What is your life’s purpose?
There is a sign in airports that says, “if you see something, say something”. My unique gift of observation coupled with my desire to act on my observations is what has driven my primary purpose in life: when I see something, I do something.
How are you living your purpose?
I have often been told that I see things that others do not. Even as a young child, on our many family car trips, I was the first to spot the bald eagle or the sign to McDonald’s. I also have a bias for action—in other words, I have an instinct to act on what I see. The following are stories of how this has played out in my life.
Several years ago, on my way to the grocery store, I rounded the corner near my home and I saw a young boy who had fallen off his bike and split his knee open. I recognized the overwhelm in the face of the boy’s mom. Seeing that she had two other young children in tow, I immediately pulled over and offered an extra pair of hands. It was obvious that stitches were needed so I helped her safely load all her children into the car, securing the knee in a way that there would be no additional trauma. We don’t always know what is going on for someone else at any given time, but with observation, it can be inferred.
There are times when the stakes are higher than a split knee. For instance, I was returning from an airport drop when I saw a woman precariously perched on the ledge of a bridge railing and realized that no other passerby seemed to acknowledge what was happening. Unable to reach 911 on my cell, I felt a responsibility to try to reach this fellow human who was clearly suffering. Unfortunately, I didn’t make it in time, but I tried.
I have an affinity for wanting to help others who struggle, a helpless animal or an individual who is subject to discrimination. Just recently, I found a red-shouldered hawk which seemed distressed. It could not fly and, after observing it for several hours, I realized it needed help. I contacted Wildlife Rescue, who transported it to their facility for care. Happily, after two weeks, the hawk was able to be released back into the wild. In our busy lives, it is easy to overlook less prominent things that are out of the ordinary as something that needs attention. I could have easily moved on with my day and not returned to the hawk.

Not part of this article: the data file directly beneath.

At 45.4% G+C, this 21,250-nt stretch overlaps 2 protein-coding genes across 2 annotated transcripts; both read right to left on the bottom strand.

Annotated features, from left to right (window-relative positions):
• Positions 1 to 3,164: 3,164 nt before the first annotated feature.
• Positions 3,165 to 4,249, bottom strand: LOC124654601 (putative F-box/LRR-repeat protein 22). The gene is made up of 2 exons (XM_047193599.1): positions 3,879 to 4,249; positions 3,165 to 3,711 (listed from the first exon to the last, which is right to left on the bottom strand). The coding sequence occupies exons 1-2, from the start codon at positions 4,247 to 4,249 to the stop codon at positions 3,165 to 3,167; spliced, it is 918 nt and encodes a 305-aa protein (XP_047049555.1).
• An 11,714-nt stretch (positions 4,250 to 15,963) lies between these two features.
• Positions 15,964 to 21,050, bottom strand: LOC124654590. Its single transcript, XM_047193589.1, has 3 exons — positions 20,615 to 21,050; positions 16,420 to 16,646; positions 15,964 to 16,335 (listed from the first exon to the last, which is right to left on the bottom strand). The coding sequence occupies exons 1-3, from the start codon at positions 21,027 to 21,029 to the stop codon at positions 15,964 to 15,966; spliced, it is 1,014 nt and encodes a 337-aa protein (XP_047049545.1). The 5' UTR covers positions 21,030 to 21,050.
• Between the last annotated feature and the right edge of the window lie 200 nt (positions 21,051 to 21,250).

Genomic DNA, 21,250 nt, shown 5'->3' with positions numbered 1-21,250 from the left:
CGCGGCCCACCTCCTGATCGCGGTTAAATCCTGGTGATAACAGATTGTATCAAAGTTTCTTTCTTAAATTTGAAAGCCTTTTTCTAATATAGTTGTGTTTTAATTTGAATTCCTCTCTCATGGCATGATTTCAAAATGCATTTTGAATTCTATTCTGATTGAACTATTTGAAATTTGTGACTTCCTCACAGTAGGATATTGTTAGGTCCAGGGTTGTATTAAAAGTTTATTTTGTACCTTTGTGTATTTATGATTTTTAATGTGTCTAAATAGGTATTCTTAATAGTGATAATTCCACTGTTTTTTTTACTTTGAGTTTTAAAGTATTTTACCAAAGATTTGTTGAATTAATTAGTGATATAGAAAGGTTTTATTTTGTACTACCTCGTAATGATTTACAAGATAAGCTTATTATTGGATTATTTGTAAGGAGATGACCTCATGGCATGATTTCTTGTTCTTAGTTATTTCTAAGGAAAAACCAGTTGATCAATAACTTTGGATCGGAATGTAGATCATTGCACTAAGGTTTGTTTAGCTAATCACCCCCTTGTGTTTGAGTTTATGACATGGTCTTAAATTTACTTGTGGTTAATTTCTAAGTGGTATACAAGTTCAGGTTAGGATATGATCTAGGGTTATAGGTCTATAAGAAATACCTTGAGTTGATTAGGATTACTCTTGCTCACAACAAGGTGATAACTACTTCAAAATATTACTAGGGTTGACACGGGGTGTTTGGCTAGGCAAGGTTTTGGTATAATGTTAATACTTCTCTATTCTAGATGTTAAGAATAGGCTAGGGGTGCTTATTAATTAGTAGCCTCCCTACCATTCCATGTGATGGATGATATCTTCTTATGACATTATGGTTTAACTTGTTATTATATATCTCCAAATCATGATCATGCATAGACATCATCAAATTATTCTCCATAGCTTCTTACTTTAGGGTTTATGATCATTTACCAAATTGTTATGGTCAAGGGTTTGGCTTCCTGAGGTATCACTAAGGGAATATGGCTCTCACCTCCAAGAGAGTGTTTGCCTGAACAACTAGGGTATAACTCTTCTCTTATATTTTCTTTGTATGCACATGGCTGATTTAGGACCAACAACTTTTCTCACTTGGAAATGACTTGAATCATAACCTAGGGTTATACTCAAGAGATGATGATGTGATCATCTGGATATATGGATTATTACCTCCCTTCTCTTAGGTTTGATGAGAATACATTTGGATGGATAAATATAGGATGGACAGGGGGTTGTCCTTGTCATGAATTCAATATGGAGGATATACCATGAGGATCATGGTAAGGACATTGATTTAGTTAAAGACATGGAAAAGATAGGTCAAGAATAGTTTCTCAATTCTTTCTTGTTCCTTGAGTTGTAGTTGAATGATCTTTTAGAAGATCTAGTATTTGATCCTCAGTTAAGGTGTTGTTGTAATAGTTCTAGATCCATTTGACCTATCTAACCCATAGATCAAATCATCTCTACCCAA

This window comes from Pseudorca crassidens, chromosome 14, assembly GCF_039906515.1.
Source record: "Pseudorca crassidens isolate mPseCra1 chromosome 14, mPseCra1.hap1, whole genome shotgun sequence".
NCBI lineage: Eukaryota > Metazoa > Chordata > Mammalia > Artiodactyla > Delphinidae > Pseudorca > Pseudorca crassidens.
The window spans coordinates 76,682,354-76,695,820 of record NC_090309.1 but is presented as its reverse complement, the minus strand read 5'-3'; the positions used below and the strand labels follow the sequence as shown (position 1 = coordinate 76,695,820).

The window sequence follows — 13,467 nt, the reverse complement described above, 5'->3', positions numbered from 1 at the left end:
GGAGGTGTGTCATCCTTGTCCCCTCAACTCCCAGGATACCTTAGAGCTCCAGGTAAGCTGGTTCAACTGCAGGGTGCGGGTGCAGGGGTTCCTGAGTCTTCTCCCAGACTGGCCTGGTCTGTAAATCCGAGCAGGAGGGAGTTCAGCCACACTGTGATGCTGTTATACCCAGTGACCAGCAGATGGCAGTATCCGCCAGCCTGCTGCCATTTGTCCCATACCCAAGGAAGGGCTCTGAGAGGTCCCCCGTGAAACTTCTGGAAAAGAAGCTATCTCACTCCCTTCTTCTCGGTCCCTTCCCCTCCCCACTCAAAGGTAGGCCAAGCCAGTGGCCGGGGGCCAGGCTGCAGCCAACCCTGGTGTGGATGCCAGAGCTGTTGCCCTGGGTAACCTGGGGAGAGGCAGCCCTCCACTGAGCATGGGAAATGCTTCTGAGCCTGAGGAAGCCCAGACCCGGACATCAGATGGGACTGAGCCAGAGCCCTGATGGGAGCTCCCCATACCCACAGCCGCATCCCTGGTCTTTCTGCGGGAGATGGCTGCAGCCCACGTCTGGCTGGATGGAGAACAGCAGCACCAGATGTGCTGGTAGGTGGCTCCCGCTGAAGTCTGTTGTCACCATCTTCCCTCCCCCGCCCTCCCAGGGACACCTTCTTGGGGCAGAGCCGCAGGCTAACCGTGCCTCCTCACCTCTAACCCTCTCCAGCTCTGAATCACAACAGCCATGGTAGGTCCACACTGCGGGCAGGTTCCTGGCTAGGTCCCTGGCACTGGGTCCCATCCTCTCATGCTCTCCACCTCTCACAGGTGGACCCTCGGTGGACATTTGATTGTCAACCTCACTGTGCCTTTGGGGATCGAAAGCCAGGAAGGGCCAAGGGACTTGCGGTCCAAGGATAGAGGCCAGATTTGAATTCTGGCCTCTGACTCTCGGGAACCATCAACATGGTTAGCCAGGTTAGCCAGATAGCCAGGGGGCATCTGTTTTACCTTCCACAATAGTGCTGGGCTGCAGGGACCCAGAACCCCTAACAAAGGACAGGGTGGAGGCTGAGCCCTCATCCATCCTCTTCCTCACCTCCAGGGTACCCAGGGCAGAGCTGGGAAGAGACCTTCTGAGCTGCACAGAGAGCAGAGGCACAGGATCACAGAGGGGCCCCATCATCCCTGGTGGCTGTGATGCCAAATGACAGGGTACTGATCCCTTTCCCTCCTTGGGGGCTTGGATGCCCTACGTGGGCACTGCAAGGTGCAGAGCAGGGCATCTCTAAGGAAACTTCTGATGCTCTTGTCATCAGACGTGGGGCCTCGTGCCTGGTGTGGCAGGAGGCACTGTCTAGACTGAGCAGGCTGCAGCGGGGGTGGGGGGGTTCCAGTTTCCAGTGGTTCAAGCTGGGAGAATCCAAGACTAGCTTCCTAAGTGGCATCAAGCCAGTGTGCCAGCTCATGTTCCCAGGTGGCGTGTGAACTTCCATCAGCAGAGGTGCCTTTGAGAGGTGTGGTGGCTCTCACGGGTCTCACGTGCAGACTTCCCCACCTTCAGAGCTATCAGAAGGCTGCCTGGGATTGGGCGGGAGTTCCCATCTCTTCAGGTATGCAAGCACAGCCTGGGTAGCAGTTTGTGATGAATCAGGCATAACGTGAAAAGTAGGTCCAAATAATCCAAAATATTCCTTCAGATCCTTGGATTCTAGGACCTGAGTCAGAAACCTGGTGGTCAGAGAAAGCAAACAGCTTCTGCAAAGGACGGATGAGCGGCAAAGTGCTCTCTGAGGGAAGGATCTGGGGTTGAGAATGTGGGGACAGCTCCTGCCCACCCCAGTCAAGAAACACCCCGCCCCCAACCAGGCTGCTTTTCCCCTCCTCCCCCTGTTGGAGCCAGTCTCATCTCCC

Many experiences are random and involve being alert to what is in your presence day to day. Other things are more personal. When I consulted an expert about high school placement for my identical twin daughters, she candidly responded that someone needed to start a high school for students with learning differences because one did not currently exist. I interpreted this as I was somebody and so I cofounded a high school to meet the needs of students beyond just my children.
How did you find your purpose?
Growing up my family had two mantras: “Leave things better than how you found them,” and “‘If you think someone should do something, then realize you are somebody.”
First and foremost, my parents modeled this for my siblings and me. They were very active in public and private education, setting a higher bar for what should be expected. In addition, they felt passionate about how important curiosity is to education, so they helped to start a Children’s Museum in Topeka, Kansas, our hometown.
I also experienced this firsthand. When I was in high school, a good friend of mine was hit crossing the street in front of our school. I was outraged by the extent of her injuries and wanted to do what I could to make sure this would not happen to anyone again. To this end, I petitioned the city to put in a pedestrian crosswalk, which they did.
What advice do you have for purpose seekers?
Be mindful of what skills you inherently have and seize opportunities to engage in these experiences where you can use your skills naturally. Stay open to the unique life experiences the Universe presents to you and watch for scenarios where you can use your special powers in your response to them.
The first step is to see things and then it is to pause long enough to engage with what you see. There are examples around us all every day. I am regularly thinking of ways to leave things better than how I found them—which gives me a feeling of purpose.
After a career as a Clinical and Research Oncology nurse, Kim has spent the last 15 years advocating for her identical twin daughters with a seizure disorder. In 2006 and again in 2016, she learned that she herself had two significant cancers which forced her to navigate the scary and complicated choices associated with accessing treatment. In her work with Good Medicine between 2009 and 2013, Kim advocated for families caring for loved ones with serious medical illness and degenerative diseases. In 2013, she founded Compass High School, an independent school serving the needs of teens with learning differences. And in 2014, she launched C2it Health, to provide resources and guidance for families facing medical challenges.